Together, they made idols of Sama, Chakeva, Vrindavan, sages as well as Chugula. They carried it in a Changeri, which is a basket made locally from Bamboo.
Samb and the women then burn a fire and sing songs that retell the story of Sama and Chakeva. Later, they burn the moustache on the idol of Chugula. This is considered as a symbol to discourage gossip in the culture.
This ritual welcomes back Sama Chakeva into human form. Ultimately, everyone immerses the idols in water in a gesture to bid goodbye to Sama-Chakeva as they go on to live happily ever after.
Since then, women of Mithilanchal have kept the tradition alive. Remembering this story every November.
Celebrating the Arrival of Migratory Birds: Sama-Chakeva
It is no coincidence that the festival is celebrated the same time as migratory birds reach the lower plains in Nepal and Bihar.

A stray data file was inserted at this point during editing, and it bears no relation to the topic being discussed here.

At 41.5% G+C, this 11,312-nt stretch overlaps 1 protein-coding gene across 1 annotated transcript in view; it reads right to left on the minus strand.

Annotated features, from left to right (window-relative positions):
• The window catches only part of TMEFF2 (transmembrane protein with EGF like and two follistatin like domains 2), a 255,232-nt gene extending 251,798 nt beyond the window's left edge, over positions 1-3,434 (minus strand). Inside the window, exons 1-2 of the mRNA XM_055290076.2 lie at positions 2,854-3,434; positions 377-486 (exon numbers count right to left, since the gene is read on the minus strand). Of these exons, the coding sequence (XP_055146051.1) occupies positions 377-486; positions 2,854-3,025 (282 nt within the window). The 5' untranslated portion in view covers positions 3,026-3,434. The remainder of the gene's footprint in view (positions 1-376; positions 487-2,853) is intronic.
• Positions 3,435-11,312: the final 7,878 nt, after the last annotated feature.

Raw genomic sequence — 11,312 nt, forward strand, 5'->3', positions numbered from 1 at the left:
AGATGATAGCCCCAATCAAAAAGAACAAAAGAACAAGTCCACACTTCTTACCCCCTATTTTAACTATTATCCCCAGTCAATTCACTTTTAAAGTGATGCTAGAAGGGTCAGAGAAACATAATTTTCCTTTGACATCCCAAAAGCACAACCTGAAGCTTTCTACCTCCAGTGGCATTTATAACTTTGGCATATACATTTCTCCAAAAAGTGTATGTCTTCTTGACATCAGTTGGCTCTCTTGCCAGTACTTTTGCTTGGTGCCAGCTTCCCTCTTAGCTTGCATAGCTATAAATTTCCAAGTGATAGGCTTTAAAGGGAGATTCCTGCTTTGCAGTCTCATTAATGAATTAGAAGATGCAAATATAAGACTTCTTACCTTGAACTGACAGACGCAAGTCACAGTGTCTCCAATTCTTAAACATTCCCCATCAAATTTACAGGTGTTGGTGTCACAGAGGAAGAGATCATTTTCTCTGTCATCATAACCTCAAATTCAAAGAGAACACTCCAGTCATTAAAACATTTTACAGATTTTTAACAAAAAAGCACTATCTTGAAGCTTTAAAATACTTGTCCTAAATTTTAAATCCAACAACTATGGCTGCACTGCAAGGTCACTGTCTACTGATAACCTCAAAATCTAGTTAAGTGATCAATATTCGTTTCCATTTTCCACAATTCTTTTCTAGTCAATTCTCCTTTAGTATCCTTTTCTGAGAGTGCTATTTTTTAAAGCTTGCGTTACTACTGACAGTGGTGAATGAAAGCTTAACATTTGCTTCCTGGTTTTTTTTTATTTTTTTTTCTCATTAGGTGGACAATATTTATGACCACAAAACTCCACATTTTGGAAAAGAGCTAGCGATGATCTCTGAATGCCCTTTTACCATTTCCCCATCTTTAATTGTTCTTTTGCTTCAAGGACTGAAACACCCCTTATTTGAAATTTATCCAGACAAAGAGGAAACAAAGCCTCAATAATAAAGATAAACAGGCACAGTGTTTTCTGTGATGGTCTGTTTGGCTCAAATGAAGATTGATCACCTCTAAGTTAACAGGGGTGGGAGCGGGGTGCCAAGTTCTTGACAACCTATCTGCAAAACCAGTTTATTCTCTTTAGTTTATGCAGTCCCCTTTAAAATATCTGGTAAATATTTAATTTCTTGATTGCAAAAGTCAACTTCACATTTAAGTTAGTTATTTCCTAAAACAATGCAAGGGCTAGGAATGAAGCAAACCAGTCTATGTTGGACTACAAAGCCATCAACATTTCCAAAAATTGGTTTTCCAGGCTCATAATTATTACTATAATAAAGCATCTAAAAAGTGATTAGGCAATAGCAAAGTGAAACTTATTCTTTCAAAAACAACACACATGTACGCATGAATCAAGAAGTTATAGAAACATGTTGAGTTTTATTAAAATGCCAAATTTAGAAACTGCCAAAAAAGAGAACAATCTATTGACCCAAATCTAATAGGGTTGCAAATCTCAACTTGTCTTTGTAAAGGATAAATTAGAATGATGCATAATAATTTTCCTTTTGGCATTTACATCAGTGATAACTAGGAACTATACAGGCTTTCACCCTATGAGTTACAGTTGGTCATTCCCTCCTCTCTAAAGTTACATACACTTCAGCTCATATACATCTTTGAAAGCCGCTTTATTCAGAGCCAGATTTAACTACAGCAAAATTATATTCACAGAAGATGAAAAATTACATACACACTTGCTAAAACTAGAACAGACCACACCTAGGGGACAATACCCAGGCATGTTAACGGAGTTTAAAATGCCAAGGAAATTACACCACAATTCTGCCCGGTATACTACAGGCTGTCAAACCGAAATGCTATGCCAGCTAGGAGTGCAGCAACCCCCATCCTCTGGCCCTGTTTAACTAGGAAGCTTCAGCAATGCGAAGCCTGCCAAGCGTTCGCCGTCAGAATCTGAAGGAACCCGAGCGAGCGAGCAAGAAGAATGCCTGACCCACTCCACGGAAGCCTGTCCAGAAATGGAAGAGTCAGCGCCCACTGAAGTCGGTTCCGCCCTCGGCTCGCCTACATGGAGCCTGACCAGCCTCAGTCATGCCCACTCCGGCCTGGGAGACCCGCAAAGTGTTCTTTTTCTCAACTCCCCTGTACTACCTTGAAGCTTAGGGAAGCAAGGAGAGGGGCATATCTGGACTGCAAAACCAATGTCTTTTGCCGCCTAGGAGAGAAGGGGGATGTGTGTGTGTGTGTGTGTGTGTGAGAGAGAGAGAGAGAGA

People in Mithilanchal consider them to be the modern day avatars of Sama-Chakeva.
During the winter season, many rare birds migrate from the Himalayas to the plains, including the Mithila region of Bihar.
Some of these are:
- Eastern Orphean warbler
- Baikal teal, Greater Flamingo
- Greater Adjutant Stork
- falcated duck
- Common Sandpiper
- Yellow-throated sparrow
- brown hawk owl
- Little Ringed Plover
This festival serves as a way to show love and care for migratory birds. While fostering a strong bond between the local people of Mithila and these birds from distant places.
People express their wishes for the safe return of these birds to their homeland, and eagerly expect their visit the following year.
Hidden within the eight days of celebration is also an environmental message - to protect, love and respect these migratory birds.
How is the Sama Chakeva festival celebrated: A Symbol of Sibling Bond
During the Sama Chakeva, women worship the clay figures of Sama, Chakeva, Chugala, Vrindavan, Rishis and other deities for eight days.
Potters in the village are involved in crafting these figurines for the high demand.
In the evening, young women come out of their homes with their female friends, singing Maithili folk songs.